Adenia (2007)

PhotoBy Pam Schnebelen (September 2007)

Adenias are members of the Passion Flower family, Passifloraceae. Most adenias are vines from Africa, Madagascar and Asia. The most collectible of these are the “fat plants” – the caudiciforms with swollen stems that taper rapidly as the vine climbs up into the trees and shrubs that hide and protect the fat bases.

Most adenias have an attractive, smooth, green skin with a barklike ring just above the soil level. Most are dry season deciduous, losing their leaves during a dry, warm dormancy. If wintered in the house, though, some species will continue growing all year. They enjoy large pots or free root run. During the heat of summer, they appreciate a lot of water. Dry plants can tolerate temperatures down to 40 degrees F.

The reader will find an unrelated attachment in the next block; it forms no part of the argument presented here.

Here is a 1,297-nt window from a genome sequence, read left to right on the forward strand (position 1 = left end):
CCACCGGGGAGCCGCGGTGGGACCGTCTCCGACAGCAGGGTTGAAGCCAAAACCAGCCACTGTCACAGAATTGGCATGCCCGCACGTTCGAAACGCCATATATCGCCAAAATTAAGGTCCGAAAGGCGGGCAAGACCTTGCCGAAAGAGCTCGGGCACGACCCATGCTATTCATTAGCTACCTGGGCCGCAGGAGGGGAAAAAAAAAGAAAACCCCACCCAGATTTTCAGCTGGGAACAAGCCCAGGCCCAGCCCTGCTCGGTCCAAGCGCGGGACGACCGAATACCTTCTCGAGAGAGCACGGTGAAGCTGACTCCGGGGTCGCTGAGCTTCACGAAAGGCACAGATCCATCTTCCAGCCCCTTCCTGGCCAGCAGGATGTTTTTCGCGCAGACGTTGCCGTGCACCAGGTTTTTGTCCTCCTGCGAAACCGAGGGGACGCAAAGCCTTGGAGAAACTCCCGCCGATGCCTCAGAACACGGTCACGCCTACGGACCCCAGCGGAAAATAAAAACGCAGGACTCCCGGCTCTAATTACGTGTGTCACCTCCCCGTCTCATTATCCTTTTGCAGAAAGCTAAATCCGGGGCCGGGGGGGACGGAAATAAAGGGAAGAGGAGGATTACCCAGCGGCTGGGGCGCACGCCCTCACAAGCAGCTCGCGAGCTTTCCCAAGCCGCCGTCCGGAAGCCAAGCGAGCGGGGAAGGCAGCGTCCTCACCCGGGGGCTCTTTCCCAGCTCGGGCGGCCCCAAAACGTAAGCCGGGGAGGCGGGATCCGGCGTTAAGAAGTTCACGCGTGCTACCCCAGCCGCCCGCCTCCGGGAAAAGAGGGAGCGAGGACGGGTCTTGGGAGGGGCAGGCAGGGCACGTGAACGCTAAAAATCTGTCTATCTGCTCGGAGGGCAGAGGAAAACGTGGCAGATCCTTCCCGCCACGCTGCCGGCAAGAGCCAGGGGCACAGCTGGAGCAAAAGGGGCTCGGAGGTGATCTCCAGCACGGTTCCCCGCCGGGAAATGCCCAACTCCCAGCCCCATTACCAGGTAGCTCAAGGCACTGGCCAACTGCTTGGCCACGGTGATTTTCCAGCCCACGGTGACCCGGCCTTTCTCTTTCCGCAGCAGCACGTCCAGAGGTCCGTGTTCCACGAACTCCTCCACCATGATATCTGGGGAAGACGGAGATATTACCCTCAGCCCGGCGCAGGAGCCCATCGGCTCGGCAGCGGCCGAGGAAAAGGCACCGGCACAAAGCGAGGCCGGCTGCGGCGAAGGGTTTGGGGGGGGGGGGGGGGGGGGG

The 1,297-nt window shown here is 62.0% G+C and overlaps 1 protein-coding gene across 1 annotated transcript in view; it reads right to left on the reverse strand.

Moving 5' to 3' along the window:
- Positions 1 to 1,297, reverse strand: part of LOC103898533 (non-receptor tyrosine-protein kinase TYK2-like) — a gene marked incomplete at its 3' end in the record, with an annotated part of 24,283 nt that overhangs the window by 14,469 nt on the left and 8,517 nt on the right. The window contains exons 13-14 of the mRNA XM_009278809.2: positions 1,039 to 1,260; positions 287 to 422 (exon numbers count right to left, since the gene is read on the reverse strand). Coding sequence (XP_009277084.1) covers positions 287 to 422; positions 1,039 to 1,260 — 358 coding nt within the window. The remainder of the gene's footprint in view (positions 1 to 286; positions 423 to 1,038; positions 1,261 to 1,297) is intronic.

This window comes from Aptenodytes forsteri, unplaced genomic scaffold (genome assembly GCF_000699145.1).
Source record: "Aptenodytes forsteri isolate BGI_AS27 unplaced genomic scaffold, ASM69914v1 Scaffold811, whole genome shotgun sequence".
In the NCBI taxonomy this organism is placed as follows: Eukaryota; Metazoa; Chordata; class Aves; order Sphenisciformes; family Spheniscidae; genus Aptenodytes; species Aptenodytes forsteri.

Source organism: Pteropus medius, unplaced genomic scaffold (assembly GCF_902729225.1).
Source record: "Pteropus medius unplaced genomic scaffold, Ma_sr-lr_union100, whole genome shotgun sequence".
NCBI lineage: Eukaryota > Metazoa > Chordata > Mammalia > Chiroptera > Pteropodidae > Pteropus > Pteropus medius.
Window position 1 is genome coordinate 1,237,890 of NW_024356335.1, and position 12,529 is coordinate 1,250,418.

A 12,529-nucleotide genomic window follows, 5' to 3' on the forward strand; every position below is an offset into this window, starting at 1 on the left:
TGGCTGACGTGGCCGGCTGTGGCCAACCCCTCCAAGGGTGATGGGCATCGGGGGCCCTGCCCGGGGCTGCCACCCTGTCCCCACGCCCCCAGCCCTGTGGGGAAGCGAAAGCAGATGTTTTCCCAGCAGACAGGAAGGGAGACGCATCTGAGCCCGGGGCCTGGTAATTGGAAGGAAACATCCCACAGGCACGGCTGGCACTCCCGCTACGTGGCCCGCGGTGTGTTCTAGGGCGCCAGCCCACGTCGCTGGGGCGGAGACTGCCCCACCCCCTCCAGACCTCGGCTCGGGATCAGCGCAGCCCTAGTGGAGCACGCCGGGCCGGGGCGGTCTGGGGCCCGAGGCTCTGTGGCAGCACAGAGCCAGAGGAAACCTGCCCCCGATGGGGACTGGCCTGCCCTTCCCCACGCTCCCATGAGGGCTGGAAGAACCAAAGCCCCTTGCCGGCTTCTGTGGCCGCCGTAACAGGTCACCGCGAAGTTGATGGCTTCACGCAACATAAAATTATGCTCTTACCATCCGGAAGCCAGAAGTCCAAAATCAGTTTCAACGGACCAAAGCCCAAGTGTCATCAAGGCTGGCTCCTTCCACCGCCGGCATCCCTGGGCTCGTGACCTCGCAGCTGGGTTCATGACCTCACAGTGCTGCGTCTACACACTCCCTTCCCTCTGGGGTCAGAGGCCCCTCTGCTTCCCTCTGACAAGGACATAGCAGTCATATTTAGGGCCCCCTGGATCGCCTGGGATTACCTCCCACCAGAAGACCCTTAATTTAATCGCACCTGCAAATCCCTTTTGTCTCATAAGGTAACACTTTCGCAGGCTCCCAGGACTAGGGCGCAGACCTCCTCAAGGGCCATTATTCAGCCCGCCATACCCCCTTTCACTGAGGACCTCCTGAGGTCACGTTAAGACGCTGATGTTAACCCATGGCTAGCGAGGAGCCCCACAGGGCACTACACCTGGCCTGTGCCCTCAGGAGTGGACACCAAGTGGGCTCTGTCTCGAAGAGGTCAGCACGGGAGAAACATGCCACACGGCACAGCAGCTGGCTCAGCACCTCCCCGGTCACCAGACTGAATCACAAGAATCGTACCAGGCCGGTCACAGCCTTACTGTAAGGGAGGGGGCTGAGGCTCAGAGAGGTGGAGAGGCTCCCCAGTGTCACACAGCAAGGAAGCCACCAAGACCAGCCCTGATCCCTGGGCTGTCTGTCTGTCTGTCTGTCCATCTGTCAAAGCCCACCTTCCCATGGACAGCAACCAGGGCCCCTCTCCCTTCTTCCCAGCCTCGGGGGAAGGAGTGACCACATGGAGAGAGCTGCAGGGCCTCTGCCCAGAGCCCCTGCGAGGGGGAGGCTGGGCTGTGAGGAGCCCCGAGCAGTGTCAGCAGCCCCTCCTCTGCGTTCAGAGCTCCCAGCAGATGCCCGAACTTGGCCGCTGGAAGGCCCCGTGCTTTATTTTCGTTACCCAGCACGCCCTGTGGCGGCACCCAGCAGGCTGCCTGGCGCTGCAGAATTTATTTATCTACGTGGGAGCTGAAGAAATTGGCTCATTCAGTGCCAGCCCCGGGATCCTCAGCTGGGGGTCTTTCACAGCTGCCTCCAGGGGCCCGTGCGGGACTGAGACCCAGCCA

Unlike their Passion Flower cousins, adenia flowers are small and white to pale yellow, but some species make profuse displays. Leaves can take many shapes, from small and ovoid to large forms shaped like snow flakes. Alas, cuttings of most species do not produce good-looking bases, so most plants are produced slowly from seed. The plants are unisexual, so you will need a male plant and a female plant to produce offspring.

These plants have toxic sap, so be sure to wash well after pruning. As the Henry Shaw Cactus Society show does not have a class for Passifloraceae, you will find plants of the Adenia genus in the Fat Plant and Other Succulent classes.